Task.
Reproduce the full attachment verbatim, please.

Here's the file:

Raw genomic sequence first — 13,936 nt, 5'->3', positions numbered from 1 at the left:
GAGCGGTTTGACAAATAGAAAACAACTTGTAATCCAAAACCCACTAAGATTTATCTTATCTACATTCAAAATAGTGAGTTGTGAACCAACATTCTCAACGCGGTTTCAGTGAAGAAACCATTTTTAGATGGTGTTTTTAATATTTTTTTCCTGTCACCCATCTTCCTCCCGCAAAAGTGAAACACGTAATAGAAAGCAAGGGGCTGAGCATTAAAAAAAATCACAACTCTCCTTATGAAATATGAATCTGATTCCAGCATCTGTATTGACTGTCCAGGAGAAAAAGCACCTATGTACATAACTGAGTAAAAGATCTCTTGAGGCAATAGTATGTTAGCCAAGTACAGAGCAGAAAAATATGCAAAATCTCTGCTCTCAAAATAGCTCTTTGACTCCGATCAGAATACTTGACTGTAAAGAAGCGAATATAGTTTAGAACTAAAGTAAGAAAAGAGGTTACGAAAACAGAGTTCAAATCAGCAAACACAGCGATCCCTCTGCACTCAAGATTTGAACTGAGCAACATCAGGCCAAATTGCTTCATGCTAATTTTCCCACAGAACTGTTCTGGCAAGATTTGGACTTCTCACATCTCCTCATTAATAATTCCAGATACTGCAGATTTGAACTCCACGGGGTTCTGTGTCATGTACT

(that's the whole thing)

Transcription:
Raw genomic sequence first — 13,936 nt, 5'->3', positions numbered from 1 at the left:
GAGCGGTTTGACAAATAGAAAACAACTTGTAATCCAAAACCCACTAAGATTTATCTTATCTACATTCAAAATAGTGAGTTGTGAACCAACATTCTCAACGCGGTTTCAGTGAAGAAACCATTTTTAGATGGTGTTTTTAATATTTTTTTCCTGTCACCCATCTTCCTCCCGCAAAAGTGAAACACGTAATAGAAAGCAAGGGGCTGAGCATTAAAAAAAATCACAACTCTCCTTATGAAATATGAATCTGATTCCAGCATCTGTATTGACTGTCCAGGAGAAAAAGCACCTATGTACATAACTGAGTAAAAGATCTCTTGAGGCAATAGTATGTTAGCCAAGTACAGAGCAGAAAAATATGCAAAATCTCTGCTCTCAAAATAGCTCTTTGACTCCGATCAGAATACTTGACTGTAAAGAAGCGAATATAGTTTAGAACTAAAGTAAGAAAAGAGGTTACGAAAACAGAGTTCAAATCAGCAAACACAGCGATCCCTCTGCACTCAAGATTTGAACTGAGCAACATCAGGCCAAATTGCTTCATGCTAATTTTCCCACAGAACTGTTCTGGCAAGATTTGGACTTCTCACATCTCCTCATTAATAATTCCAGATACTGCAGATTTGAACTCCACGGGGTTCTGTGTCATGTACT